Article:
Last week, Livy was invoked to rally the top 15% of earners to a bit of wholesome belt-tightening. Not that Livy had anything against the filthy rich. Far from it. But he did expect them to use their wealth wisely—no showing off, no power-grabbing—and if the state did interfere with it, he expected there to be an acceptable quid pro quo.
According to tradition, Servius Tullius (the sixth king of Rome, 578-534 BC) divided the Roman people up into classes (same word as ours) by property. One of its purposes was to rank your ability to serve in the army. The top classis was the equestres, rich enough to provide a horse for the cavalry (a bit like owning a Ferrari or two); then came those able to provide a full suit of armour and weapons, each subsequent classis providing less and less till the sixth, with nothing to offer except children—proletarii (Latin proles ‘child’).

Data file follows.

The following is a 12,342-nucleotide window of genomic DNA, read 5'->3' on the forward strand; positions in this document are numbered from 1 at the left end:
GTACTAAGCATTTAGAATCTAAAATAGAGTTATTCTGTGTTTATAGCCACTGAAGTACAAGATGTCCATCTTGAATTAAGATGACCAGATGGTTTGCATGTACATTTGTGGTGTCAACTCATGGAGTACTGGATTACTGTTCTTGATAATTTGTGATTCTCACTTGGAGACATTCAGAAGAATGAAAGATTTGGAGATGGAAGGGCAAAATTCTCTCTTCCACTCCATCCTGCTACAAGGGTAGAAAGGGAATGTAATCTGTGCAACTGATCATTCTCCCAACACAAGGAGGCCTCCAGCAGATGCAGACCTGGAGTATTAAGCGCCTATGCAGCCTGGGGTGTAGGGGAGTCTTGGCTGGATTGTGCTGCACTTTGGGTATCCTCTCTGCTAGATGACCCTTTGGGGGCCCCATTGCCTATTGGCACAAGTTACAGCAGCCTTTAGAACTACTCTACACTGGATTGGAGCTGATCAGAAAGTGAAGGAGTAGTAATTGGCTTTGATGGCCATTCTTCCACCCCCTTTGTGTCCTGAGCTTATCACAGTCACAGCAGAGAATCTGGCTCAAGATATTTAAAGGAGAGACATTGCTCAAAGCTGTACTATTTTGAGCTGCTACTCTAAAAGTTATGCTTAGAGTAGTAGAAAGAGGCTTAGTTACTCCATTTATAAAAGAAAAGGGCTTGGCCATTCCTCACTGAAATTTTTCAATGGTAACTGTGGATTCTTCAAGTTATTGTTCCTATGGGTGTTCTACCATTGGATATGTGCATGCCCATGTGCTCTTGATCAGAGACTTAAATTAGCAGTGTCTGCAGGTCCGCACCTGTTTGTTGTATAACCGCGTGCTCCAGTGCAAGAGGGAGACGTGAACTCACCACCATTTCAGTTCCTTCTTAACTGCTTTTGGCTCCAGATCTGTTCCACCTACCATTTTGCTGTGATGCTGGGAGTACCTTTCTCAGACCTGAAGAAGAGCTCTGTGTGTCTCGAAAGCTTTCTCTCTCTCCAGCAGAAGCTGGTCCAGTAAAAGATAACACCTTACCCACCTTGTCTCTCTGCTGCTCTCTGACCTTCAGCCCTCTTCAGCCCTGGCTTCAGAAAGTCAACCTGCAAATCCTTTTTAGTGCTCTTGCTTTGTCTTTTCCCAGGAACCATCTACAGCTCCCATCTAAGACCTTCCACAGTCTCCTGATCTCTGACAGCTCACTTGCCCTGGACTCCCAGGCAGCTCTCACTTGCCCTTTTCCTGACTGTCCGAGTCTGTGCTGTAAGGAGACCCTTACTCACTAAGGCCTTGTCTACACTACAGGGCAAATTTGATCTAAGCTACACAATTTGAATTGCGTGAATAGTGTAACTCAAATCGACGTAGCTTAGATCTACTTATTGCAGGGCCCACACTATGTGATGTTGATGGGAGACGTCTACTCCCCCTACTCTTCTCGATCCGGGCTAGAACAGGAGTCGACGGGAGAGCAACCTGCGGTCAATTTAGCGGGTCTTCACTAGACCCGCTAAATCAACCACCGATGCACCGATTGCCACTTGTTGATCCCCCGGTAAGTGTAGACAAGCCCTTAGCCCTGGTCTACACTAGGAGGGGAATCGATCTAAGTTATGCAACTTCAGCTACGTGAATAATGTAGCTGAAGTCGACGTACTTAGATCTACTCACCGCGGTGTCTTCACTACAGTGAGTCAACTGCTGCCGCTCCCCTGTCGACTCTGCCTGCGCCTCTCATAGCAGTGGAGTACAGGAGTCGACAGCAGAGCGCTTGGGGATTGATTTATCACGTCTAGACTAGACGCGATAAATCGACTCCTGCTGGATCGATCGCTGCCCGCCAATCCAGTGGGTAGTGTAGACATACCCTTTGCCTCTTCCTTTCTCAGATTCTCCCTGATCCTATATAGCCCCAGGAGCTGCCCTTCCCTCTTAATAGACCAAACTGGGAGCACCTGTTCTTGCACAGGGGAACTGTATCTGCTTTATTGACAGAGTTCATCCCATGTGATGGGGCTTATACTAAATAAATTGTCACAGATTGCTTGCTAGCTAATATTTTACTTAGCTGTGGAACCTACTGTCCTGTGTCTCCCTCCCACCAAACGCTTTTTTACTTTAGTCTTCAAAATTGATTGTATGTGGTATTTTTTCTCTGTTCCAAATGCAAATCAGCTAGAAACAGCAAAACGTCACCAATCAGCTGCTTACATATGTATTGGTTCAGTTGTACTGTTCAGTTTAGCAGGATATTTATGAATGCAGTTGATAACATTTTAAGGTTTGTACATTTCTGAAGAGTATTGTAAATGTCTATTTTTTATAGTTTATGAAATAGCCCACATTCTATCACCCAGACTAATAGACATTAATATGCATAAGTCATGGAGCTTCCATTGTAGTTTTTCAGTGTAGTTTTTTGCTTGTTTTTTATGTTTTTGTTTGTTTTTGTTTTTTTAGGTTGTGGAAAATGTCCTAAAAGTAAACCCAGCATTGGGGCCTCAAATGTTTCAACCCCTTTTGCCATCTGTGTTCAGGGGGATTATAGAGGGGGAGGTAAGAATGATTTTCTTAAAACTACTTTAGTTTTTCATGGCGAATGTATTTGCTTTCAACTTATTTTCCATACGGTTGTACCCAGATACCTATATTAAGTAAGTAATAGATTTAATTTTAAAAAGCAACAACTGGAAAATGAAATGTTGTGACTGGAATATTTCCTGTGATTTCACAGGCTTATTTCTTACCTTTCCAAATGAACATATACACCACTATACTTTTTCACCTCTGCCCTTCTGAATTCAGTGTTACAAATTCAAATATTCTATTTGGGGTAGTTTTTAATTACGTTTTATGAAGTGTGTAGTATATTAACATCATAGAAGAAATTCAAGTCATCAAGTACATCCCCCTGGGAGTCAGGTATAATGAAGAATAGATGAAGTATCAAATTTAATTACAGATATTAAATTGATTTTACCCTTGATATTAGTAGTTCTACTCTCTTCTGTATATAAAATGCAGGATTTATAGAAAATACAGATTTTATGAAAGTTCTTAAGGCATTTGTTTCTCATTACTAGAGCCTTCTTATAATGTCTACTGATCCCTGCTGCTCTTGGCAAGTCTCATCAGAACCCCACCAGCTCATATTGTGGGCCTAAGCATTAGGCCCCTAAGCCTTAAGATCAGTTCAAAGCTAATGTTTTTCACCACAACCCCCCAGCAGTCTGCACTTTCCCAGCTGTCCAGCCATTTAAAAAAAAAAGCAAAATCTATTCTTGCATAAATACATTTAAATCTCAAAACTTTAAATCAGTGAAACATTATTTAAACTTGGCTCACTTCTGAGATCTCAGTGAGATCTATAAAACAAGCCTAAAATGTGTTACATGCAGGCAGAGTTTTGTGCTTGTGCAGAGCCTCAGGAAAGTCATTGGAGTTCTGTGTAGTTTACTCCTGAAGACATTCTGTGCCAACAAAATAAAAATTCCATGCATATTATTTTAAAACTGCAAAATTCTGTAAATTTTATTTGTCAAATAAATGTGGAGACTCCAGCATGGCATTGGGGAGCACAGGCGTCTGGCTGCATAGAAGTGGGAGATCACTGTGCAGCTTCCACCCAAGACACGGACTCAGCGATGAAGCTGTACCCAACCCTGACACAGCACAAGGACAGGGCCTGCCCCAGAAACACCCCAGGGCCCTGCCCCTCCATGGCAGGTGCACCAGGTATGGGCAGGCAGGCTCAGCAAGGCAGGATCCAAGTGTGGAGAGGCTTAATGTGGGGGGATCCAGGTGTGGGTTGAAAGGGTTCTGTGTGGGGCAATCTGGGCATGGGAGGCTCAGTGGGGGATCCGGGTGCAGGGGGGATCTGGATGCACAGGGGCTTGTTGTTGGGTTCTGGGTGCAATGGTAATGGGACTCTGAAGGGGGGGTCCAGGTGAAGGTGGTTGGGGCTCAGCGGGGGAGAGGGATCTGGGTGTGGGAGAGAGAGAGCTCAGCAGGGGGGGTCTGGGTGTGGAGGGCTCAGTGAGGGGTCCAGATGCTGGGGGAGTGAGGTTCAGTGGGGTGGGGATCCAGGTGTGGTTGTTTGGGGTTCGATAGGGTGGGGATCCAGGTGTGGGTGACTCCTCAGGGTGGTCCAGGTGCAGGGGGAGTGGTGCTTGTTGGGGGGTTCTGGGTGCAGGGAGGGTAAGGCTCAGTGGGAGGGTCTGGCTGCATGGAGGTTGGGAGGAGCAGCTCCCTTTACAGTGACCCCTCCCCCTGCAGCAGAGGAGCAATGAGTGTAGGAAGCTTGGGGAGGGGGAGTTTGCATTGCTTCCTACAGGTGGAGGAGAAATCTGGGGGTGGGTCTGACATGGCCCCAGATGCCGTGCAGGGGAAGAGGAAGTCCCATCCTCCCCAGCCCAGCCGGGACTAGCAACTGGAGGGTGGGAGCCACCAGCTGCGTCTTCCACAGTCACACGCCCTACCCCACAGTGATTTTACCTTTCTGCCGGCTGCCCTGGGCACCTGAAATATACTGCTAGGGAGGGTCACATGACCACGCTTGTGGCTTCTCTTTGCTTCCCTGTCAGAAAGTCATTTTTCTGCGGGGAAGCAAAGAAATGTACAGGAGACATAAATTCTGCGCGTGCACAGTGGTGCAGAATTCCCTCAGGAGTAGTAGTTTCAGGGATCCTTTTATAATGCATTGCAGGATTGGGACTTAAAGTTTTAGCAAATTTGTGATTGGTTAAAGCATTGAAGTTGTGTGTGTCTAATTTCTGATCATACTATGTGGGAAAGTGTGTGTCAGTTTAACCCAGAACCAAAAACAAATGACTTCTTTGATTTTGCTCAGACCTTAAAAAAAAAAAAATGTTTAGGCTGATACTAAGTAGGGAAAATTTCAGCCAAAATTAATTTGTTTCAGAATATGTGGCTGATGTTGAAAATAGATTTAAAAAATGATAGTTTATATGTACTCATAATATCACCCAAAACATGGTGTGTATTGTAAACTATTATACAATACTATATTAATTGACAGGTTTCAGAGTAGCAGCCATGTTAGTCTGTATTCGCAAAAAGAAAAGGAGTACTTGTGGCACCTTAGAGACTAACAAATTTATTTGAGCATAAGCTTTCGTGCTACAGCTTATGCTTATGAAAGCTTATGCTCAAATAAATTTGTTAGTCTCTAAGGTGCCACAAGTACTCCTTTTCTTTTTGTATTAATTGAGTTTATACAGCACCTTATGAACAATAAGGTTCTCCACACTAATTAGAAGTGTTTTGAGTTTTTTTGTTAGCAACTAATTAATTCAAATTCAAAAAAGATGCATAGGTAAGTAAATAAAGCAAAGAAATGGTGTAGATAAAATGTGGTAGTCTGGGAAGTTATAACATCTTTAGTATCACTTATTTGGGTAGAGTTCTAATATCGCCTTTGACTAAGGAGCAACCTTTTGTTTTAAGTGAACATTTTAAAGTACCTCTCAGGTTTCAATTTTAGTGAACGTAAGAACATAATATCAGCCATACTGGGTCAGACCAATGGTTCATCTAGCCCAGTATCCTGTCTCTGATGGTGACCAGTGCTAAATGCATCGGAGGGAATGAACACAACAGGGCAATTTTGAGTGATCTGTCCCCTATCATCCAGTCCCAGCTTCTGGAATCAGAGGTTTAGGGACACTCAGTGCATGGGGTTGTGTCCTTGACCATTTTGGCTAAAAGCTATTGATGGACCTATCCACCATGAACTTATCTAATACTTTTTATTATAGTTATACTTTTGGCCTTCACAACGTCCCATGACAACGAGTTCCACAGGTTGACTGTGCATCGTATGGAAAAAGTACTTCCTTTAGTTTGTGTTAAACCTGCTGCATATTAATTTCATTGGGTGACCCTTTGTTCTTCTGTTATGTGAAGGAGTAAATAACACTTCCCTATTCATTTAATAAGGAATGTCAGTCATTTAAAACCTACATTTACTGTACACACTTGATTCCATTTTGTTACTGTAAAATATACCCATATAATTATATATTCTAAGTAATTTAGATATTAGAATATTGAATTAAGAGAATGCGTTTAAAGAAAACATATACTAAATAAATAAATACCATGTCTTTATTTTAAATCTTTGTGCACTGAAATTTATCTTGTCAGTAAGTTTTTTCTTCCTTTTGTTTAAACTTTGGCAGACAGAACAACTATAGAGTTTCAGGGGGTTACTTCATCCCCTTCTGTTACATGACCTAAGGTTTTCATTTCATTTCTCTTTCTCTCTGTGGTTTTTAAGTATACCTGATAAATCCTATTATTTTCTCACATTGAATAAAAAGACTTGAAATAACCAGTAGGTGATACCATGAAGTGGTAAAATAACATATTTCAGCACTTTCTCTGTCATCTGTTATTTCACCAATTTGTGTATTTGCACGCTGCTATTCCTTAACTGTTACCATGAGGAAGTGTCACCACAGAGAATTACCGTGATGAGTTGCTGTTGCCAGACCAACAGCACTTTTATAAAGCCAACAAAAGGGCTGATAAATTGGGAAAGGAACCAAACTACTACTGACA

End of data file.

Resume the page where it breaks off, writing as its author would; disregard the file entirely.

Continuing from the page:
The second purpose was to divide the people into ‘colleges’ for voting purposes. The top two classes, divided into 88 voting blocks, therefore commanded 88 votes; the whole of the rest of the people, divided into 105 blocks, commanded 105! And the third aim was to determine your tributum, an irregular levy on property, decided annually. The higher your status, the more you paid.
Livy found this last demand baffling. He could not understand why the rich were willing to pay tax as a proportion of their wealth, and therefore much more than anyone else. His explanation was that it was a quid pro quo for the voting system. This gave the elite almost complete control over the decisions on what the state should spend public money. So not one man, one vote, but one (poor) man, one vote, one (rich) man, the equivalent of many votes. ‘No tax without representation’, we say. Livy might emend that to ‘No more-than-anyone-else’s-tax without more representation’.
Which raises the question: does the state offer the seriously rich anything in return for their vast taxes? And if they avoid them, what might encourage them not to?